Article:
Washington residents who buy their health insurance on the state health-care exchange got both kinds of news Thursday.

The good: After five years of sharp increases, premiums for most health insurance offered through Washington Healthplanfinder will fall by an average of 3.27% in 2020, according to the state insurance commissioner’s office.

It’s a modest but welcome break after premium hikes that have averaged 13.7% a year since exchange coverage began in 2014 under the federal Affordable Care Act, also known as Obamacare. In 2018 alone, exchange premiums increased 34.99%.

But that good news comes with a caveat: Even if exchange users are paying lower premiums in 2020, their out-of-pocket expenses will likely keep climbing, said Stephanie Marquis, spokeswoman or the office. “What we did see with a number of the [exchange] plans is that their deductibles again are going up,” Marquis said.

Next year’s premium decrease is mainly the result of better data. After five years, the eight insurers that sell through Healthplanfinder are simply better at anticipating the actual costs of insuring the roughly 241,000 state residents who buy individual health coverage, most of them through the state exchange.

Insurers “have a more predictable market,” Marquis said. “They know who is signing up and they understand what the costs are going to be.” for paying claims and administering the policies.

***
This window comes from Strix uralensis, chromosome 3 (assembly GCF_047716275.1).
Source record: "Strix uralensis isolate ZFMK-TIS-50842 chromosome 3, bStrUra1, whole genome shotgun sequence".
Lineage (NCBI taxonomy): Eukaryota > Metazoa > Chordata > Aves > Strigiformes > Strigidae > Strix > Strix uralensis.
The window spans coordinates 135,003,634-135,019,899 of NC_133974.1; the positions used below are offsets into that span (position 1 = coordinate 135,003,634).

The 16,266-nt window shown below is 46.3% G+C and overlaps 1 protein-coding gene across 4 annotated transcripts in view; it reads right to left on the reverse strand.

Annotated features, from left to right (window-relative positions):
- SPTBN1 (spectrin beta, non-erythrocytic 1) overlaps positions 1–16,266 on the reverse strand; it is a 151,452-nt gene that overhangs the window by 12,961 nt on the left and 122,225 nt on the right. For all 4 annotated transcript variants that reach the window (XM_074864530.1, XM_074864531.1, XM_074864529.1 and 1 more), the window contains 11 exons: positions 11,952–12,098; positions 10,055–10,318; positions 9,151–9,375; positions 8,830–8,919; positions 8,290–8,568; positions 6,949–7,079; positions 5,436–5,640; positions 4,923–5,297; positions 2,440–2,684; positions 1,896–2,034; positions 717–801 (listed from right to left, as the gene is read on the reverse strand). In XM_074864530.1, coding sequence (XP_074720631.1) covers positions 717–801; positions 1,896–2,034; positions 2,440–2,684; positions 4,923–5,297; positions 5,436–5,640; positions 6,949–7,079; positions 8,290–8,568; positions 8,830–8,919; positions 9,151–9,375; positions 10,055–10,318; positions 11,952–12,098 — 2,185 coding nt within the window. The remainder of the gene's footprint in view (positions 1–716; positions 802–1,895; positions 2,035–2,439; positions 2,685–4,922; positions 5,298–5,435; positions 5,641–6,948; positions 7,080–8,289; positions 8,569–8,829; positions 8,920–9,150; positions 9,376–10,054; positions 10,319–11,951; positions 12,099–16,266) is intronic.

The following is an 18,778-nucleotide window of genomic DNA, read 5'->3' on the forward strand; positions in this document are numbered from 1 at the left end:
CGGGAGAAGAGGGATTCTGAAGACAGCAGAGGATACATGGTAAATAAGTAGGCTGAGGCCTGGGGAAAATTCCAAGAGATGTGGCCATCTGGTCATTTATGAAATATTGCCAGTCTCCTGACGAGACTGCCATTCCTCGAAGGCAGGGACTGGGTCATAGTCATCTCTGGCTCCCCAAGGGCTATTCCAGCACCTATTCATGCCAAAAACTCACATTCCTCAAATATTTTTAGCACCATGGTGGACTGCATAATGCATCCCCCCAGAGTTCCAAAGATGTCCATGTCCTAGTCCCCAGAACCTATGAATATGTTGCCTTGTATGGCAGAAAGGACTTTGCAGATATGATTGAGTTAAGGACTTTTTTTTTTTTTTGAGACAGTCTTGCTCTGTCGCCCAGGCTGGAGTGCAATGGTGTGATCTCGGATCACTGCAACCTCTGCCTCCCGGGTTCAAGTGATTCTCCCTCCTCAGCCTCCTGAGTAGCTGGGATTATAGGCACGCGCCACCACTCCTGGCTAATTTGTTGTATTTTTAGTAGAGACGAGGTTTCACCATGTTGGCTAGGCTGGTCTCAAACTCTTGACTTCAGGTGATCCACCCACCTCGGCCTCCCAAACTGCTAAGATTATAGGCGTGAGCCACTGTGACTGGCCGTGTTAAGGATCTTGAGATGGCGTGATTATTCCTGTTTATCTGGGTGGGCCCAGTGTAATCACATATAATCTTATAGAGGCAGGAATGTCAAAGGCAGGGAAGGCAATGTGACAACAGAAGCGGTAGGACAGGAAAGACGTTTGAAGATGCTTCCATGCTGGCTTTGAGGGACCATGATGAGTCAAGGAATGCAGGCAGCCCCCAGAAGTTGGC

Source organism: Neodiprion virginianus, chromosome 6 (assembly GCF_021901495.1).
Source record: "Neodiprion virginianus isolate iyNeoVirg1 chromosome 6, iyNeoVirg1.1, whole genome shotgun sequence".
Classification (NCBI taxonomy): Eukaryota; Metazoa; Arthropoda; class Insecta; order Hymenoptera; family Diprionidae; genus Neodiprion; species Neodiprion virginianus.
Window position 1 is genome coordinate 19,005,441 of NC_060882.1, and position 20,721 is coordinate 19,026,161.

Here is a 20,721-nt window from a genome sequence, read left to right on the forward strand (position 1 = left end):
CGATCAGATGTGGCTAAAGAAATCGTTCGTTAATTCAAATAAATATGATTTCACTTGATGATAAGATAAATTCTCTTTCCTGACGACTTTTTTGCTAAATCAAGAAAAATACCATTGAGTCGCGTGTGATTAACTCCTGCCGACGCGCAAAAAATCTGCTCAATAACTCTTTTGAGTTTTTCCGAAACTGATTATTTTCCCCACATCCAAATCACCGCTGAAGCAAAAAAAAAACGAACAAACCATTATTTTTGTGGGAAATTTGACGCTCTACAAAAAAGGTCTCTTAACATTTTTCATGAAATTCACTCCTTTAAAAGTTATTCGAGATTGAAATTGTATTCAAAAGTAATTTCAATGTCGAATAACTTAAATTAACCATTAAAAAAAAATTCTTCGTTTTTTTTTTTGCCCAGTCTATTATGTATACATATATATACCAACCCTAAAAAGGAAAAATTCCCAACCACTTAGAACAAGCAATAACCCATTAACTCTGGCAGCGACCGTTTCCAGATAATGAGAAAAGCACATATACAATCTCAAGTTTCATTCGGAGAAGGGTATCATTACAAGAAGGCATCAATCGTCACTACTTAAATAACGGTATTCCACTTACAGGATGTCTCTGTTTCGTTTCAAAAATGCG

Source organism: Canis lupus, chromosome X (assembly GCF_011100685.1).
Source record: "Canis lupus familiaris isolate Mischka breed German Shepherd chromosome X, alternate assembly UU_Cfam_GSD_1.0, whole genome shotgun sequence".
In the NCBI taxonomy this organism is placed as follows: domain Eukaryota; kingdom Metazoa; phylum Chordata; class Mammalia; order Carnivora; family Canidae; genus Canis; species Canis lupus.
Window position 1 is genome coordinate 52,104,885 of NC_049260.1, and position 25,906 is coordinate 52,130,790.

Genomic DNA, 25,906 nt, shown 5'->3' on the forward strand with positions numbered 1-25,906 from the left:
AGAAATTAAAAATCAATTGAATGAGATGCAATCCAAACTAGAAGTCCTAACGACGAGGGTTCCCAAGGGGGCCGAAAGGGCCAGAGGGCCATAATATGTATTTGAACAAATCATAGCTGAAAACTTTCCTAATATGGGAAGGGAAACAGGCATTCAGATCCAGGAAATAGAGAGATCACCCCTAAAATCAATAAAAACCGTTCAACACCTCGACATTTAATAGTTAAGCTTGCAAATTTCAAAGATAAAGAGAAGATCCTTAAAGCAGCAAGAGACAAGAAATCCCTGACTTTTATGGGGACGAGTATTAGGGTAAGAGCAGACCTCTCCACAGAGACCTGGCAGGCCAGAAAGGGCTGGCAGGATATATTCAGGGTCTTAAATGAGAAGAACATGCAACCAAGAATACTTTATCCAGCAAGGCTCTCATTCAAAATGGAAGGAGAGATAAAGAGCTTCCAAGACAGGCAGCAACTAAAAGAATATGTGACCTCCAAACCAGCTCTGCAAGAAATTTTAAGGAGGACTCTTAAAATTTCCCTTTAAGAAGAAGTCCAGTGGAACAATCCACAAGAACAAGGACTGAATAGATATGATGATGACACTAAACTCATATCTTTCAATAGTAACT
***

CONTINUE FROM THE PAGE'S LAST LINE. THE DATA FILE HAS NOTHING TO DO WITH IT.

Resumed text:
Falling premiums won’t translate into lower overall costs for exchange consumers, however.


To the contrary, because health-care costs in Washington and elsewhere are still rising, the federal government will once again lift the cap for total out-of-pocket costs for consumers covered under the ACA, Marquis said.

In 2020, the cap on out-of-pocket costs, which includes deductibles and co-payments among other costs, can be as high as $8,200 per person, Marquis said. In 2015, the out-of-pocket cap was $6,600.

Already, Marquis said, several insurance companies have raised the 2020 deductibles on some of the plans they offer on the exchange.

There may be some relief on the horizon. In May, the state Legislature enacted a “public option” insurance plan that could help reduce total out-of-pocket costs by, among other things, capping how much doctors and other providers are reimbursed by government. But the public option won’t go into effect until 2021.

In the meantime, Washington residents who buy health insurance on the state exchange can expect to see higher deductibles.

Although many exchange users qualify for federal “cost-sharing” assistance on those out-of-pocket expenses (in 2017, it was 73,865 residents, or nearly 40 percent, in Washington state, Marquis said), those who don’t face “a very high out of pocket cost,” she said. “They have health insurance they can’t afford to use.”